I Upvoted @StrangeLoop's excellent answer. I did want to point out that the law is applied unevenly across the United States.
Are people ever exempted from prosecution for being a$$holes? Absolutely. The California Highway Patrolman who beat the homeless woman trying to cross the highway was supported by his commander (I haven't heard the latest; I know she's suing.) The video is here. The CHP beat her up to "protect her from injuring herself". Read about police killing mentally retarded, unarmed teenagers, little old ladies, etc.
Most people in prison have a mental illness called Conduct Disorder. The key deciding factors in prosecution of people with mental illness are 1. does the person know right from wrong, and 2) can they control their behavior. In Conduct Disorder, the answer is yes to both.
There was a fascinating case in the news of an epileptic who had a part of his brain removed to control his seizures. After the surgery, he began to buy pornography, then child pornography. Neurosurgeons testified that the part of the brain they removed was indeed responsible for this predilection, but because he knew better than to put the porn on his work computer, he was judges to be in charge of at least some of his behavior. He got half the usual sentence and drugs have rendered him back into the nice guy he was before (and he really was. You can listen to his story on Radiolab.)
An entire field called neurolaw has cropped up to deal with how the law should treat criminals with neurological conditions.
To answer your original question, many people with bad personality traits have mental disorders. Borderline Personalities drive people crazy. So do kids with Oppositional Defiant Disorder. These people, as long as they are "rational" aren't spared from the law (Jodi Arias, for example, probably suffers from Borderline Personality Disorder. Still, she knew killing someone wasn't really a reasonable option.)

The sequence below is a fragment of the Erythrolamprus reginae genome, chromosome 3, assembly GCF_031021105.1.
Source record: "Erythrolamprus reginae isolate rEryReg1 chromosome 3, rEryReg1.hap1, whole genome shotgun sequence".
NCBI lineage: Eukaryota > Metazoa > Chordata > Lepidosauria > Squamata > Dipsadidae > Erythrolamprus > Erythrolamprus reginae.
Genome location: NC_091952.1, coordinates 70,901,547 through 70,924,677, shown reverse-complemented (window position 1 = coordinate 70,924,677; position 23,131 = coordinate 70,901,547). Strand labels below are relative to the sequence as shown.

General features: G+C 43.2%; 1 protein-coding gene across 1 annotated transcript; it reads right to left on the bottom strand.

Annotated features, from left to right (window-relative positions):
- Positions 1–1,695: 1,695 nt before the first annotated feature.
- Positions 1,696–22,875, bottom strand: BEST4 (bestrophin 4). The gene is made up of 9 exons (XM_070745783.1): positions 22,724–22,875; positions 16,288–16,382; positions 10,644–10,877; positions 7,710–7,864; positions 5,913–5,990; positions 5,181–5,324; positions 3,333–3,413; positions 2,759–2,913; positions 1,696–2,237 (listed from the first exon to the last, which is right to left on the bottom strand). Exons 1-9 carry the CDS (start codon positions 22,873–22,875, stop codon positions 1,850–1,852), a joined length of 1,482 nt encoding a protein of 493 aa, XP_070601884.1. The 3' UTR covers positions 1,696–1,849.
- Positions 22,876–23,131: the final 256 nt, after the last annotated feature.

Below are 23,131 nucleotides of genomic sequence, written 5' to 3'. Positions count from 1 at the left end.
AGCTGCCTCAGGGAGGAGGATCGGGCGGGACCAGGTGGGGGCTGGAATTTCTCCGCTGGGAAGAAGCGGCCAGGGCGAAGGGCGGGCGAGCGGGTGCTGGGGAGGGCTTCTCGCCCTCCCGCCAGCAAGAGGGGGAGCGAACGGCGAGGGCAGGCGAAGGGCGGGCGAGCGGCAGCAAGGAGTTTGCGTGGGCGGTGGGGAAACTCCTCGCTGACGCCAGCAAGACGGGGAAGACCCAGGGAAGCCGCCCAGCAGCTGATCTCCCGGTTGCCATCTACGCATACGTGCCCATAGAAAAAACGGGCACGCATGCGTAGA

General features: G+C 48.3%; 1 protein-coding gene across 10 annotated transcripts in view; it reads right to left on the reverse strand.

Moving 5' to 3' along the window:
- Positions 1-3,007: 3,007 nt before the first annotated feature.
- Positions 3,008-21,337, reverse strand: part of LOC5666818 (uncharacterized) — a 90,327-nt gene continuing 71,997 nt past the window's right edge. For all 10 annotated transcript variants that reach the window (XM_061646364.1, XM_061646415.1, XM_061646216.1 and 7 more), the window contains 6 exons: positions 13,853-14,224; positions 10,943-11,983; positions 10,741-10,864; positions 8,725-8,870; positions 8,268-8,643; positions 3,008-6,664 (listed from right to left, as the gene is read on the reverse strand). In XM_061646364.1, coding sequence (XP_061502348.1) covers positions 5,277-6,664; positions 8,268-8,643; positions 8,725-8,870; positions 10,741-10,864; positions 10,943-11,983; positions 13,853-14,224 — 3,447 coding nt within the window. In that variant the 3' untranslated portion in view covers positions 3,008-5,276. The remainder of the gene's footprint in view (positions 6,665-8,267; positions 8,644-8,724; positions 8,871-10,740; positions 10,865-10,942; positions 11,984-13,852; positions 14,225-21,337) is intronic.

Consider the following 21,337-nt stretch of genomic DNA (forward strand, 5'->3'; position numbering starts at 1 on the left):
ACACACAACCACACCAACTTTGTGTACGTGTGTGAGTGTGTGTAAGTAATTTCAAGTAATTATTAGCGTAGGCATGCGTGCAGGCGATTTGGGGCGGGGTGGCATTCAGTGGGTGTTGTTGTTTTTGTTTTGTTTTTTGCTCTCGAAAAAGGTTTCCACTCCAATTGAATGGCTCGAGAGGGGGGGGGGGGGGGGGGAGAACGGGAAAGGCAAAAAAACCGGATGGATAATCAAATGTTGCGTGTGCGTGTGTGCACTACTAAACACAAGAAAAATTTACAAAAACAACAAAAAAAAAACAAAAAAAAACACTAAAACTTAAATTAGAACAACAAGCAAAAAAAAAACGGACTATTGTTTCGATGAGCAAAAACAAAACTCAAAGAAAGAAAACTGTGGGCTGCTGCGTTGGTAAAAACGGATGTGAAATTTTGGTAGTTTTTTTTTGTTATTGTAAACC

Andrea Yates, though, suffering from severe post-partum depression with psychosis, really believed that the only way to "save" her children from hell was to drown them. The most responsible person in that case - her husband - got off scott-free. (He was warned after her PPD/P with her fourth child that she should never get pregnant again. He wanted a basketball team of children (he actually said this). He stopped her psychiatric visits and meds, got her pregnant again, and in the midst of her psychosis, even though she admitted she felt the need to kill her children (which his family and the psychiatrist she was seeing knew; he stopped those visits, too), he left her alone with the kids.
Th point is the law (courts) is not consistent or even consistently necessarily rational. Often, though, it does the right thing.